“Well, COVID happened,” Carto said of one of the reasons why he has fought only twice since his emphatic exit from the ranks of the undefeated, his only previous ring appearance since then a one-round knockout of Colombia’s Yeison Vargas on Sept. 10 of 2021. But even a global pandemic only partially explains the lengthy layoff for which he now says he intends to make up for lost time.

“That bad fight for me (against Ruiz) was almost like a blessing in disguise because I wasn’t with Bozy then,” said Carto, who replaced previous trainer Billy Briscoe with the highly regarded father of welterweight sensation Jaron “Boots” Ennis. “If it wasn’t for Bozy and (fellow cornerman Lawrence Small), I don’t know if I’d still be boxing now. I wasn’t having fun then, but I’m having fun every day with them now. I’m learning so much and getting so much better, and it’s because of them.”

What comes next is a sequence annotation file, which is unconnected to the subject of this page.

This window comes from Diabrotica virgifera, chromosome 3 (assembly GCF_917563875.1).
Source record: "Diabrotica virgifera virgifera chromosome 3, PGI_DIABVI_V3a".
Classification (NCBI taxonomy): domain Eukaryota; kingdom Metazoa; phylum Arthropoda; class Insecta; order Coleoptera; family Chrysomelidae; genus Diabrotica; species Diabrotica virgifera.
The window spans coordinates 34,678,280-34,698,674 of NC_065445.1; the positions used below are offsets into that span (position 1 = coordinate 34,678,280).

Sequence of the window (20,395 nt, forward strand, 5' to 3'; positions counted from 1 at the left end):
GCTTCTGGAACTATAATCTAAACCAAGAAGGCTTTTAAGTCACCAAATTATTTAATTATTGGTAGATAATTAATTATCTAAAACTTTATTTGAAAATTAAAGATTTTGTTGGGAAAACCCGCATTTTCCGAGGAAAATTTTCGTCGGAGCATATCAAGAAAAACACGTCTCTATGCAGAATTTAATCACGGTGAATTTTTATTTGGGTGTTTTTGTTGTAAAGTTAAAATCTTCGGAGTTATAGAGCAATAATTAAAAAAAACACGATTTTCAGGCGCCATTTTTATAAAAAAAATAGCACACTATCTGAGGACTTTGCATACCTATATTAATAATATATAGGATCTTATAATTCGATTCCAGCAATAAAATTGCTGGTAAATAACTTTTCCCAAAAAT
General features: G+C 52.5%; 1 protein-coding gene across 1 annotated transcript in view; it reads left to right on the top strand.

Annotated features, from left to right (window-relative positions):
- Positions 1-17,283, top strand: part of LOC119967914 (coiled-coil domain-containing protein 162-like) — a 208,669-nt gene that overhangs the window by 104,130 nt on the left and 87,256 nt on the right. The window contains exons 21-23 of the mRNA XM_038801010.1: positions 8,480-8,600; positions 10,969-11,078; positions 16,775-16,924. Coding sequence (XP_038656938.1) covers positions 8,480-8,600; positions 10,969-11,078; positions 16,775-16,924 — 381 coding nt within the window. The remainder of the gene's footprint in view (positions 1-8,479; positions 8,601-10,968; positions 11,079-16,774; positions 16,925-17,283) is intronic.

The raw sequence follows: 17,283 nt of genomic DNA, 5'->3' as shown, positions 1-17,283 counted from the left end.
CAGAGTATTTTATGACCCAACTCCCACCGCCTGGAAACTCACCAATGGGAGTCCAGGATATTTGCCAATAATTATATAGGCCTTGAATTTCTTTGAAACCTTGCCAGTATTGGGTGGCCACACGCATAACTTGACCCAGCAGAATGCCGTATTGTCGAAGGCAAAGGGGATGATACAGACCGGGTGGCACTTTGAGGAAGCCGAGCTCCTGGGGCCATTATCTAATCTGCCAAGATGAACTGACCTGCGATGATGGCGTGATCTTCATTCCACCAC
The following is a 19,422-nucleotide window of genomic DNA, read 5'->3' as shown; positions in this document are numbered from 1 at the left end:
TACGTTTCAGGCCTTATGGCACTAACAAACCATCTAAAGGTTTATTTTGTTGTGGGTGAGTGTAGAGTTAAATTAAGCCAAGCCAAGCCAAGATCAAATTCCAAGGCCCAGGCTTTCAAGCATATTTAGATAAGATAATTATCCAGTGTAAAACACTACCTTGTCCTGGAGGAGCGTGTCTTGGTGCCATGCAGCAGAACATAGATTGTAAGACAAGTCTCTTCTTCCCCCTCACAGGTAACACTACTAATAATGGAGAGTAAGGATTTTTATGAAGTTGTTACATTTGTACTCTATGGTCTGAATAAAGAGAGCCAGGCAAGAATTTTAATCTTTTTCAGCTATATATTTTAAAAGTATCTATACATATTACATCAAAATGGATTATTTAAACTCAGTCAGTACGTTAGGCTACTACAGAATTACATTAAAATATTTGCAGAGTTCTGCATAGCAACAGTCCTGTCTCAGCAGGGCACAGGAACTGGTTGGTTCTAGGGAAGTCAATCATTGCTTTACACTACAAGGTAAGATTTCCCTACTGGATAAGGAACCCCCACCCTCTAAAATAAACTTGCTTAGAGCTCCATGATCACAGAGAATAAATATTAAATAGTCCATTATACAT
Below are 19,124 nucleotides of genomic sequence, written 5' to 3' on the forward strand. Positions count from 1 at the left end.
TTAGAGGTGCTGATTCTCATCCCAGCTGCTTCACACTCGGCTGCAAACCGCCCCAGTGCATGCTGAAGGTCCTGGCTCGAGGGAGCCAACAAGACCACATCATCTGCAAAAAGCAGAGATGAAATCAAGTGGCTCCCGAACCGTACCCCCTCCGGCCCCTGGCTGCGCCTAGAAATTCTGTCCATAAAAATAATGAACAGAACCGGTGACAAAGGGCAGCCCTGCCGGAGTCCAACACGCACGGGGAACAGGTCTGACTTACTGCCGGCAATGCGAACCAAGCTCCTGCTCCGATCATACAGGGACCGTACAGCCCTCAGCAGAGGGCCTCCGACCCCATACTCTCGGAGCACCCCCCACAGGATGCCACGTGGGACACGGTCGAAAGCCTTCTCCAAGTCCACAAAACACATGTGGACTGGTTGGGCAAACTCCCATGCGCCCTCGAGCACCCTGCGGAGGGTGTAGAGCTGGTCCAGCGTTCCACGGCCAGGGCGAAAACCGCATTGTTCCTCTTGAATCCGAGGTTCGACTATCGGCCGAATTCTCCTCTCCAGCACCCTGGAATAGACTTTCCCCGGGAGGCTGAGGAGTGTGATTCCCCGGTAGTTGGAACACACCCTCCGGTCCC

It also doesn’t hurt that Carto trains alongside Boots Ennis, whom more than a few observers of the fight scene believe is not only as good as longtime division kingpins Errol Spence Jr. and Terence Crawford, but maybe better. Ennis (28-0, 26 KOs) attempts to further enhance his burgeoning reputation when he takes on Custio Clayton (19-0-1, 12 KOs) on May 14 in Carson, Calif.

“Christian’s always been a nice fighter, but he made the change by going with us,” Boots said in Carto’s dressing room. “He’s been working on his defense and it shows. He’s ready, man. He will fight for a title before too long. I can’t wait to see him really shine.”

Bozy Ennis also said much of the fine-tuning he has done with Carto involves defense, although some of his and Small’s handiwork in that area might need more investigation given their new charge’s pair of one-round routs that mostly showcased his offense.

“We changed him,” the elder Ennis said. “Christian isn’t fighting the same since he came with us. We really rearranged him. He moves different now, and he’s confident. He’s got a nice tight defense now. Before, he just went out and boom, boom, boom. Now he slides in and moves at different angles. That’s the stuff that we work on. It’s hard to touch him now.